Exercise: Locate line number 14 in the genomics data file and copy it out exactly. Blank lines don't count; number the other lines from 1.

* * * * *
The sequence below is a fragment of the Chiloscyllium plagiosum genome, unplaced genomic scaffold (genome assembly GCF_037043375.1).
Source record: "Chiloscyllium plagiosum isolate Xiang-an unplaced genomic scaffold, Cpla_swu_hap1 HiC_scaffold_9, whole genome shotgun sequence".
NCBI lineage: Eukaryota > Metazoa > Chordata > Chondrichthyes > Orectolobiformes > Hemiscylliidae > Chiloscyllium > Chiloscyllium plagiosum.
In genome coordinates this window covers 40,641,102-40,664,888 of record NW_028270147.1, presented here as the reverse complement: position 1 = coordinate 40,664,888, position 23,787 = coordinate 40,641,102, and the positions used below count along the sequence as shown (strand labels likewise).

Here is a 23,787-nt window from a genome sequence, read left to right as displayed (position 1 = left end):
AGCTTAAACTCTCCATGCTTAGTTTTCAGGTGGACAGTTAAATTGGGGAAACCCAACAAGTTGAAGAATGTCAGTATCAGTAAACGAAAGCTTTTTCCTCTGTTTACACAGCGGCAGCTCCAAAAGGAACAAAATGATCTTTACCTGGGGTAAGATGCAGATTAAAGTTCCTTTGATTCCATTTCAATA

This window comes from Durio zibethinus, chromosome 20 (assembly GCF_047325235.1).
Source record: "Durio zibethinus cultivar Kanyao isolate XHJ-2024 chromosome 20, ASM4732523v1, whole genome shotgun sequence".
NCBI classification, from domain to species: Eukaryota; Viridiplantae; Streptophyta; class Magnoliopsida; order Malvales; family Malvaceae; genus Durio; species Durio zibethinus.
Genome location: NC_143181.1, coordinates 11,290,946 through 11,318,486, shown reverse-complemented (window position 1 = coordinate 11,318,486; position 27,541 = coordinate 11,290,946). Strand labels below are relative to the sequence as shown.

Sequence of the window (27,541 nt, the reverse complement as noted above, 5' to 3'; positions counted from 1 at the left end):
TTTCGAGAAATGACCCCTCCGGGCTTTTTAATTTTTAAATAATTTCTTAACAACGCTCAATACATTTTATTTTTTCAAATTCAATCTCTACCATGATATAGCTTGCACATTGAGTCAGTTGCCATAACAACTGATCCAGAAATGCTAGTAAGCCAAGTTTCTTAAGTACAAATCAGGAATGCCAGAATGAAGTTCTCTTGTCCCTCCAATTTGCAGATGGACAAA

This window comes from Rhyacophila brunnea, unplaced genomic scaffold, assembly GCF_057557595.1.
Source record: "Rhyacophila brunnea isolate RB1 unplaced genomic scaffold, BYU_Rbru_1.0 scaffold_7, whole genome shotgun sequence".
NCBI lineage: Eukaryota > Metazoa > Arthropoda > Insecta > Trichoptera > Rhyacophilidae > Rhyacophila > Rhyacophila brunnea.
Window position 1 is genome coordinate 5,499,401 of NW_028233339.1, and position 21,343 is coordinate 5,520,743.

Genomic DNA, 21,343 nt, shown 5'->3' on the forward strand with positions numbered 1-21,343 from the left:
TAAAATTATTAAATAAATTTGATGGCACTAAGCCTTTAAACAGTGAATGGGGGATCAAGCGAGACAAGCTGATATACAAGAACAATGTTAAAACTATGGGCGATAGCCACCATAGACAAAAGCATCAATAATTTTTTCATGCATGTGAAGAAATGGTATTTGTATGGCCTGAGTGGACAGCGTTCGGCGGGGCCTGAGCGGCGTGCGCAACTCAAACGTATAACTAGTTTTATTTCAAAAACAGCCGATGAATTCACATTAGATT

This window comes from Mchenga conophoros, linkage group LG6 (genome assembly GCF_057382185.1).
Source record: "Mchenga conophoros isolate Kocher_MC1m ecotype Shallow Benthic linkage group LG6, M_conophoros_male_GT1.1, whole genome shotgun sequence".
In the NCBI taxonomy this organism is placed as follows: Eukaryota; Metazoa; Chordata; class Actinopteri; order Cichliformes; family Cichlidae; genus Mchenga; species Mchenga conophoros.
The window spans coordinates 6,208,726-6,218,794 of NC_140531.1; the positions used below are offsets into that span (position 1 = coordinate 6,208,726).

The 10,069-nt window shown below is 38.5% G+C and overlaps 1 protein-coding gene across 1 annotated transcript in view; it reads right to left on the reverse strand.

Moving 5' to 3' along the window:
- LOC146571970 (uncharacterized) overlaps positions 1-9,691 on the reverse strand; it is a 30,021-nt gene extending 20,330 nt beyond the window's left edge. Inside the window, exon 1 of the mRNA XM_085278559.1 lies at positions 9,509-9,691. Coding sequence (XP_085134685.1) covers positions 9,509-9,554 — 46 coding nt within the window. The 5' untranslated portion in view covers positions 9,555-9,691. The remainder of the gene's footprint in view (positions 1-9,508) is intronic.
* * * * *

Source record: "Rhyacophila brunnea isolate RB1 unplaced genomic scaffold, BYU_Rbru_1.0 scaffold_7, whole genome shotgun sequence".